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First-Ever Polymer Flood in Alaska Hailed as a Heavy-Oil Breakthrough

The future of the heavy-oil business in Alaska looks more promising than ever after a 2-year pilot delivers technical and economic success.

It is estimated that Alaska’s famed North Slope holds many billions of barrels of viscous and heavy oil and now there appears to be an affordable way to get much of it out of the ground.

This is according to recently shared details of a 2-year-long polymer-flood project led by petroleum engineering researchers with the University of Alaska Fairbanks (UAF) and technical staff with Houston-based independent Hilcorp.

Launched in 2018 at Hilcorp’s 35,000-acre heavy-oil field in Milne Point, the enhanced oil recovery (EOR) approach was a first for the North Slope.

The project scope involved injecting a mixture of polymer and seawater into the heavy-oil reservoir (called the Schrader Bluff sandstone) via two existing injection horizontal wells. Two existing horizontal wells were used for production.

The public-private collaboration reports that the polymer flood generated a twofold increase in recovery over the waterflood operation that was started 2 years prior. This was achieved with what researchers describe as a low rate of polymer utilization.

Whereas the waterflood was estimated to achieve 19–21% recovery rate, the polymer flood is expected to net up to 39% of the oil in place by 2050.

By 2035, modeling from the privately held Hilcorp showed that by 2035 the EOR project may yield an incremental increase of 5.9 million bbl vs. the 2.9 million bbl it expected under the waterflood.

Late last year, a Hilcorp executive informed Alaskan media that the polymer flood had resulted in about 630,000 bbl of crude over what was expected under the waterflood conditions.

Polymer Economics Outcompete Waterflooding

In SPE 210000, presented earlier this month at the SPE Annual Technical Conference and Exhibition, authors from UAF and Hilcorp shared an economic evaluation of the pilot test.

According to their base economic forecast, the Milne Point polymer flood should result in an incremental recovery factor of 15%, which translates to nearly $43 million in added value over the life of the project. “In addition, each dollar invested yields$5.05, and each barrel of oil produced over the project duration costs about $8.35 to produce,” reads the paper. The authors go on to explain the economic model used “is highly sensitive to the oil price” and a wide range of prices from$20/bbl to $80/bbl were tested. They said even at$40/bbl prices, all the economic simulations predicted “a positive and robust” net present value as the result of the polymer flood.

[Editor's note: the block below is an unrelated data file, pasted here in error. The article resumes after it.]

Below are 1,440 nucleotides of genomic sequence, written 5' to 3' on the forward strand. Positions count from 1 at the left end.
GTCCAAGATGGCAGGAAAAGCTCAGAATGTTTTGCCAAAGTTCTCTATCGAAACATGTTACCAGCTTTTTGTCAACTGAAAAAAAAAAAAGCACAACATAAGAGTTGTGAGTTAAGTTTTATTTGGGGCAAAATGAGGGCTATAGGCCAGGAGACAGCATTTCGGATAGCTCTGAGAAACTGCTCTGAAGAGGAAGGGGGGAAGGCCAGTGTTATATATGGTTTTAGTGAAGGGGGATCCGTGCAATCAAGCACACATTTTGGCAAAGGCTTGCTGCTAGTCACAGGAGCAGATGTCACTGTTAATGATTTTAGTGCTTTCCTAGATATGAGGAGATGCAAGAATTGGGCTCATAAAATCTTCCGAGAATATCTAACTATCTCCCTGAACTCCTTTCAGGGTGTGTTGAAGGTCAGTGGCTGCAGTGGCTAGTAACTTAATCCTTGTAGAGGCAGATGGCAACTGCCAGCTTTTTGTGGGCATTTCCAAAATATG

One input the authors argued is far more predictable are the cost inputs to its model which include the purchasing and transport of the polymer for around $1.50 per pound. Other project costs include an additional$100,000 annual spend in maintenance over a traditional waterflood operation and a one-time charge of $3 million for the polymer-injection equipment. Models show that during the early period of the EOR project, each pound of polymer should yield one additional barrel of oil. By the late period, or around 2050, incremental oil production is expected to drop significantly at which point it is likely to take about 6 pounds of polymer for each additional barrel. One of the project’s other highlights includes that after polymer injections began, the test pad’s water cut dropped from 70% to less than 20%. A Beacon of Hope for Declining Region Hilcorp became Alaska’s largest operator after buying BP’s entire Alaskan business in 2019 for$5.6 billion, a deal that included acquiring 100% interest in the Milne Point field.

Under Hilcorp’s operatorship, which began in 2014 with BP still holding interest, the Milne Point field has been considered a beacon of hope for the depleting North Slope region.

In 2018, the field averaged about 21,000 B/D but by early 2019 saw output increase to 32,000 B/D. Months after the start of the polymer flood that year, Hilcorp announced its 2020 target for Milne Point was 40,000 B/D.

Now after establishing a clear success, the researchers from UAF have recommended that polymer flooding be expanded in the North Slope to exploit the region’s vast reserves of viscous and heavy oil.

Such an expansion might already be unfolding.

The pilot project’s results were so good in the early goings that a competing operator, Italian supermajor Eni, launched its own polymer-injection project after monitoring the progress of the Milne Point activity.

This is according to a project status report from 2019 that said the outcome of the Eni polymer injections was unknown. The update from 2 years ago added Hilcorp had already set into motion plans for additional polymer floods of its own at three other well pads.

It is estimated that several fields in the North Slope contain a combined 30 billion bbl of heavy oil, which represents only 6% of the state’s average output of about 448,000 B/D. Production in the state peaked in 1988 at just over 2 million B/D.

It is under this backdrop that the development of heavy-oil fields has found support from the Alaskan state government which this year announced $5 million in new funding for the next phase of the Milne Point polymer-flood project. More than$7 million in funding granted by the US Department of Energy was used to launch the pilot phase.